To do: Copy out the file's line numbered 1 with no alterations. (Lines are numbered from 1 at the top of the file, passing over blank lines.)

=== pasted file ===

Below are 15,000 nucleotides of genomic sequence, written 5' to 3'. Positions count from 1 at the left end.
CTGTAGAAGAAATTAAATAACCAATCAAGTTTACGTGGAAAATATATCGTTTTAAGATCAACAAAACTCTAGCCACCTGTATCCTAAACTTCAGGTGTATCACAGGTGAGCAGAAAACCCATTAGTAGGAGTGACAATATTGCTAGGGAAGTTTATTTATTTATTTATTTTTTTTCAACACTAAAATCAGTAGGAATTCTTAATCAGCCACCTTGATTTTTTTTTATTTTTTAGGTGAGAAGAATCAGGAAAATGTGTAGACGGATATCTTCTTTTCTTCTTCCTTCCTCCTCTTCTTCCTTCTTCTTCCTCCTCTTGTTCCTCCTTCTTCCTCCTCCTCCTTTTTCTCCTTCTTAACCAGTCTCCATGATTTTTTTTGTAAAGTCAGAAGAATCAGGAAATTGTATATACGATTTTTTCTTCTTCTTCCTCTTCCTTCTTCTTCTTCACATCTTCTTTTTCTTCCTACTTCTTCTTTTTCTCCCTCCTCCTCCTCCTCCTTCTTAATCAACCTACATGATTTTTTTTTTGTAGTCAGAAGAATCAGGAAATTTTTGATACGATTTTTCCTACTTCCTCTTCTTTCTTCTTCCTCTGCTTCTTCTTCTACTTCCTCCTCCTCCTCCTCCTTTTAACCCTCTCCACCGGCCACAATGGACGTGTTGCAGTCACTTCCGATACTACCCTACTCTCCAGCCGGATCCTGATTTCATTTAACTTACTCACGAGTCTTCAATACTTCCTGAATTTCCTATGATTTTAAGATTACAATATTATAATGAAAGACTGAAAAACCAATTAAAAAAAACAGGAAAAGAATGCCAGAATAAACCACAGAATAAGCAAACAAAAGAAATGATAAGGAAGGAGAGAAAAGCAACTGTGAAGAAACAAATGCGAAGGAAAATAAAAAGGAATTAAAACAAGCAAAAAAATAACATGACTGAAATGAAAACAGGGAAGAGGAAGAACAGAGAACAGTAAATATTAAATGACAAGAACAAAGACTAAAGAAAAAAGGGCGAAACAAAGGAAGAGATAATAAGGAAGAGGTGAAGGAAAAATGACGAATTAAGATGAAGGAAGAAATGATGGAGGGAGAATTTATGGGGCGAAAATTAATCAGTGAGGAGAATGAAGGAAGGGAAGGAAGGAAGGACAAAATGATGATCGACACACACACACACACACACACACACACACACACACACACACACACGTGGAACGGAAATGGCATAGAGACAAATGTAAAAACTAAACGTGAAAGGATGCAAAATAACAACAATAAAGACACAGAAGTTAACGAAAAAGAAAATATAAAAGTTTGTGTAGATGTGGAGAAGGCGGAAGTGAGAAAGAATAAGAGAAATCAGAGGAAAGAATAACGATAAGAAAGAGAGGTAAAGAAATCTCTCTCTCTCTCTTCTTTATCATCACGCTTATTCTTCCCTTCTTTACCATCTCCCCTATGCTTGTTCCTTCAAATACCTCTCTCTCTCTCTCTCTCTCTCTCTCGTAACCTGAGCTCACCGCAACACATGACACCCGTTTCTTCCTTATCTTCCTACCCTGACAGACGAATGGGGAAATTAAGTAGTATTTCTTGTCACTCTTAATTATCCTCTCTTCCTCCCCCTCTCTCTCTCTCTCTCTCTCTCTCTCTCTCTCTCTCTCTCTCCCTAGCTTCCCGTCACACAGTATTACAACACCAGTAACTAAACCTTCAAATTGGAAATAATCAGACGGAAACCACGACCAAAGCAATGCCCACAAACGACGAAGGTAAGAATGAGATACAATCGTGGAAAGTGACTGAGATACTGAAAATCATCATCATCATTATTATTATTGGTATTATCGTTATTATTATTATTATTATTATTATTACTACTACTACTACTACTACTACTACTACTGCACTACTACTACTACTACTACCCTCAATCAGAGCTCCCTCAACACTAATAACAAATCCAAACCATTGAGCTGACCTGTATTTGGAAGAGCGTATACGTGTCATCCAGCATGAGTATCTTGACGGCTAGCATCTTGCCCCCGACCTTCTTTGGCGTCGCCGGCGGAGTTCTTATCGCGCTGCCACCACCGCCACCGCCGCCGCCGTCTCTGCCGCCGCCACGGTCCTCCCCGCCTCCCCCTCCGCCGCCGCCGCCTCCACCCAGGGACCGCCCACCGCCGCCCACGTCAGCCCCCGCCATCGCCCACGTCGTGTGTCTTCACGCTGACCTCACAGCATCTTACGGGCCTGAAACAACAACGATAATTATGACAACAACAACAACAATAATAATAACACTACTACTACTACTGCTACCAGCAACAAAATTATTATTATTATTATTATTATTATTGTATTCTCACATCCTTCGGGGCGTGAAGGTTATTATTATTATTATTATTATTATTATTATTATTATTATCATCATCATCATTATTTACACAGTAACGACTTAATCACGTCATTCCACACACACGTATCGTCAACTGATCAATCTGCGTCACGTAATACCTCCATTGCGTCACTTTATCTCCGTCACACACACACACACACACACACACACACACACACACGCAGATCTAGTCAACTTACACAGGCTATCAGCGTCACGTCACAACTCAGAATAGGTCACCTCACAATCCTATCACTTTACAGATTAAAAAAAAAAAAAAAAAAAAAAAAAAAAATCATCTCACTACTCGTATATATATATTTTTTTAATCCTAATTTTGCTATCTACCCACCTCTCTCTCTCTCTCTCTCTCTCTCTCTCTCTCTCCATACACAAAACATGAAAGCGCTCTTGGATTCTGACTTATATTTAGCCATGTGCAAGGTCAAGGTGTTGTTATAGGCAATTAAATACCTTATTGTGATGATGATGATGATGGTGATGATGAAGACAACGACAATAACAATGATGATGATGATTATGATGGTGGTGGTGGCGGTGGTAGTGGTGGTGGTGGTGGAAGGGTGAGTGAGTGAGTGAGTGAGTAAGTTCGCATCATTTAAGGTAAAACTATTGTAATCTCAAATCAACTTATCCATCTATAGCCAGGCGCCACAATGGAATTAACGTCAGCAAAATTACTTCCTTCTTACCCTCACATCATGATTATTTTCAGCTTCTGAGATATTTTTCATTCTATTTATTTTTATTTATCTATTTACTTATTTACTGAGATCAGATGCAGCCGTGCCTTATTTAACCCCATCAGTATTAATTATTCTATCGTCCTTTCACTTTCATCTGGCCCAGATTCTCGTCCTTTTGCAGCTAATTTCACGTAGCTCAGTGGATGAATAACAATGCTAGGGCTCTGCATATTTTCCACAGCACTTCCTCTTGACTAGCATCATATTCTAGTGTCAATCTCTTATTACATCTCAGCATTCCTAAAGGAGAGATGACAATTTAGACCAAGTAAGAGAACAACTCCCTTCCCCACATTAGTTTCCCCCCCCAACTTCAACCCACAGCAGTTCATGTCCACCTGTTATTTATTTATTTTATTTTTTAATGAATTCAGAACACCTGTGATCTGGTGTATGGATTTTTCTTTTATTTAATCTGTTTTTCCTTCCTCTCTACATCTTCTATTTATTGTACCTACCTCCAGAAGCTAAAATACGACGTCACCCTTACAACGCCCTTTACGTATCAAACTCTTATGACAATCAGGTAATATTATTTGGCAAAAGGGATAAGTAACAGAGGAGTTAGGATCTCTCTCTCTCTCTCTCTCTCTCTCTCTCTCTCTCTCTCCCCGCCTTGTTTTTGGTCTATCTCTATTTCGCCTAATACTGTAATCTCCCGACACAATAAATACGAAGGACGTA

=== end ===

Below are 15,000 nucleotides of genomic sequence, written 5' to 3'. Positions count from 1 at the left end.